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Cablegate: Rapid Deterioration of Social Services in Zimbabwe

This record is a partial extract of the original cable. The full text of the original cable is not available.

UNCLAS SECTION 01 OF 03 HARARE 002449

SIPDIS

AID FOR DCHA/FFP LANDIS, CRUMBLY, MUTAMBA, PETERSEN
DCHA/OFDA FOR PRATT, BARTON, KHANDAGLE, MENGHETTI,
BORNS, MARX, HALMRAST-SANCHEZ, MCCONNELL
AFR/SA FOR FLEURET, COPSON, FORT, BAKER, MACNAIRN
STATE/AF FOR RAYNOR, DELISI
PRETORIA FOR DIJKERMAN, HELM, DISKIN, HALE
NAIROBI FOR SMITH, RILEY
LILONGWE FOR RUBEY, SINK
LUSAKA FOR GUNTHER, NIELSON
MAPUTO FOR POLAND, BLISS
MASERU FOR AMB LOFTIS
MBABANE FOR KENNA
GABORONE FOR THOMAS, MULLINS AND DORMAN
ROME FOR FODAG FOR LAVELLE, DAVIS

E.O. 12958: N/A
TAGS: EAID PREL US ZI
SUBJECT: RAPID DETERIORATION OF SOCIAL SERVICES IN ZIMBABWE

-------
SUMMARY
-------

1. As detailed in a recent UN briefing to donors on trends
in Zimbabwe's social sectors, the continuing complex
emergency in Zimbabwe is taking a heavy toll on its
citizens. This cable summarizes UN figures presented at
recent special donor meeting. Crumbling social services are
failing to meet basic demands for health care, education,
water and sanitation. The country is moving rapidly towards
a situation of chronic and widespread poverty. Severe
economic decline, a crippled agricultural sector and
HIV/AIDS exacerbate the problems. US and other donor
contributions help mitigate the symptoms of the crisis and
lay a tentative groundwork for recovery, but the downward
spiral continues.

------------------------
DETERIORATING CONDITIONS
------------------------

2. The United Nations Humanitarian Coordinator recently
briefed international donors on the rapid deterioration of
Zimbabwe's social sectors and its consequences for health,
education, child protection, water and sanitation. The UN
team presented some alarming statistics, summarized below.

3. Zimbabwe is facing macroeconomic instability, reflected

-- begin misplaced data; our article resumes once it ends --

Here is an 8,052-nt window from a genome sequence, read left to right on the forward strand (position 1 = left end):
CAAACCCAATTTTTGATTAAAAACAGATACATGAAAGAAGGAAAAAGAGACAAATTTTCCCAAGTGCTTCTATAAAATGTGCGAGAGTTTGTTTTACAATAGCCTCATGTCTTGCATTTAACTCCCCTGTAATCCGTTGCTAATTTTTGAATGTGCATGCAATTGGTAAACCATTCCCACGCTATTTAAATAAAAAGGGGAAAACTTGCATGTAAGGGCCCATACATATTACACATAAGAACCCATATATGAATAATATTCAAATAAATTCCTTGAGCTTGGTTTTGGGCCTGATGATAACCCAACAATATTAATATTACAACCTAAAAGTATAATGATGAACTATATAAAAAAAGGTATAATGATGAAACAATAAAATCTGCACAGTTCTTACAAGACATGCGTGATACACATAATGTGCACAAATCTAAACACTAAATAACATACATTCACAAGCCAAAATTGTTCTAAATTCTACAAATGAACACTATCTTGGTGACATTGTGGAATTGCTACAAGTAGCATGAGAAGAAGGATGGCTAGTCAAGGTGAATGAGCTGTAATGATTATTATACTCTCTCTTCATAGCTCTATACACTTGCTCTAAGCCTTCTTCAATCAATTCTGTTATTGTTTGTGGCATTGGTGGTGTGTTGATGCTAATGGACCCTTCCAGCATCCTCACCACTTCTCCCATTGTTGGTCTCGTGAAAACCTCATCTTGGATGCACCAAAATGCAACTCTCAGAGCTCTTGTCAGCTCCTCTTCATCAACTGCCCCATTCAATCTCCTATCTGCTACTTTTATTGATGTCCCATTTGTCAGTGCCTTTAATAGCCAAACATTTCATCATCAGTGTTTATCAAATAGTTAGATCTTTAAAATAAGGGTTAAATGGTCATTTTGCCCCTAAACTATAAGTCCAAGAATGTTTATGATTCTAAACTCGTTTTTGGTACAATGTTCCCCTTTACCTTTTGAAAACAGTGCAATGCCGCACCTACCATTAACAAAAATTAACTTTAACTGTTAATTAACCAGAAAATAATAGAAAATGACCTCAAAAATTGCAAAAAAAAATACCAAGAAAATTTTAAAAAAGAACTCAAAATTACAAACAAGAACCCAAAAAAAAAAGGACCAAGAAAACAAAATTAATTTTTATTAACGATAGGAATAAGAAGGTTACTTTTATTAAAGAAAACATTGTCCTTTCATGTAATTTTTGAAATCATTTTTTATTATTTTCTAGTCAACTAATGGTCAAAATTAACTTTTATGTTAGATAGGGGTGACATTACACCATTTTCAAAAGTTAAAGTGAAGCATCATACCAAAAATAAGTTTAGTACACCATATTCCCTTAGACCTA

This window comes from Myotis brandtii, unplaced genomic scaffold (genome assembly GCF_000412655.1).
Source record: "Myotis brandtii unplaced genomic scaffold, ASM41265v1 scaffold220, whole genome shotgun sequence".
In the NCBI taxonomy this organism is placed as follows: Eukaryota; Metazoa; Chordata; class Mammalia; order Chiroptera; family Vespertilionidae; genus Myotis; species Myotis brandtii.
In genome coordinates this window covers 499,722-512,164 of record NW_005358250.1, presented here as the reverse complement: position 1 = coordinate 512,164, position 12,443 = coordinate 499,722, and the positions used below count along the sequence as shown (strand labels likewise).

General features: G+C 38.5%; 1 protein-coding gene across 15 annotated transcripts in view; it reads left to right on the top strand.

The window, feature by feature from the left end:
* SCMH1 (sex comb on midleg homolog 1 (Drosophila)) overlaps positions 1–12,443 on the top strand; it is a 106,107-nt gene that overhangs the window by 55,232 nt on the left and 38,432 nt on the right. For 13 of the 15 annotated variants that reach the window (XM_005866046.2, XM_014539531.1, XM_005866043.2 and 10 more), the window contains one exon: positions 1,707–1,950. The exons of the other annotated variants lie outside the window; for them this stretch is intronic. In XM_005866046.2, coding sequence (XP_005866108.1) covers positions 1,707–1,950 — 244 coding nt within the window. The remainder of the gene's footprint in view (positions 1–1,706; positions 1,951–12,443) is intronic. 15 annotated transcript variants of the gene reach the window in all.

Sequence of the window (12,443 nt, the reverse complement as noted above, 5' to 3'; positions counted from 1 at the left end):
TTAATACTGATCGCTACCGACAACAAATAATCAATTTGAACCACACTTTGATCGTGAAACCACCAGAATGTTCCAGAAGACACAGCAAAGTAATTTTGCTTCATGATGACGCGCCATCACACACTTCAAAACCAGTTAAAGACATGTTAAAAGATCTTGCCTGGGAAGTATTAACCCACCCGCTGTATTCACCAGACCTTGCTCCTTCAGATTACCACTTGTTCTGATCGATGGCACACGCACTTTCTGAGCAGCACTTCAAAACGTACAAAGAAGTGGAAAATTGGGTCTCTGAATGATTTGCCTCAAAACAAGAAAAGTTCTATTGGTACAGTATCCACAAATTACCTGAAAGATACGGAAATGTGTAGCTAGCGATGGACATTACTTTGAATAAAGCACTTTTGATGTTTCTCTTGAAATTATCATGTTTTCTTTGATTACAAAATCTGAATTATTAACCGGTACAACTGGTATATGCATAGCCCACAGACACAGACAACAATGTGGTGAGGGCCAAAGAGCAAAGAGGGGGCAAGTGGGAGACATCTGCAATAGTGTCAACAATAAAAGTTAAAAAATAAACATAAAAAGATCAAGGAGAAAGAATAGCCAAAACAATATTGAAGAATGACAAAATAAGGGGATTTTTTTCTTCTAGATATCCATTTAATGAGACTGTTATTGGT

by an "official" inflation rate of over 600%, a decrease in
manufacturing by almost 20%, and rising unemployment in the
formal economy (now over 80%). For most Zimbabweans, these
macroeconomic indicators mean income insecurity and eroded
purchasing power.

4. Overall poverty is increasing. In 2002 (the last year for
which data are available), 80% of the population lived below
the poverty datum line and 69% lived below the food poverty
line. About 36% of the population lived on less than US
$1/day.

5. Life Expectancy is declining rapidly, decreasing from
approximately 60 yrs in 1997 to 35 yrs in 2001.

6. Not only are conditions deteriorating, but information
systems are breaking down as well. Only limited
surveillance data has been available since 2000.

--------------------
HEALTH AND NUTRITION
--------------------

7. Access to health care services in the country has
declined rapidly since the beginning of the GOZ's fast-
track land reform program. Many health care professionals
have joined the continuing widespread "brain drain" and left
the country. According to the United Nations, only 687
medical doctors are still working in Zimbabwe -- a vacancy
rate of 55 percent. Vacancy rates for other key health
professionals are alarming -- 73 percent for dentists, 90
percent for pharmacists, 40 percent for nurses, and 53
percent for environmental health officers. On-going strikes
by health care professionals have further limited their
availability. Several medical doctors have been arrested.

8. The AIDS pandemic continues in Zimbabwe with an HIV/AIDS
infection rate estimated at 24.6% of the sexually active (15-
49) population (CDC/UNAIDS/MOH - 2003). An estimated
1,820,000 Zimbabweans were living with HIV/AIDS in 2003. The
UN reported that an estimated 135,000 adults died from AIDS
during 2003. (According to our figures, an additional 36,000
children died from AIDS this year.) There are an estimated
761,000 AIDS orphans in Zimbabwe (aged 0-14).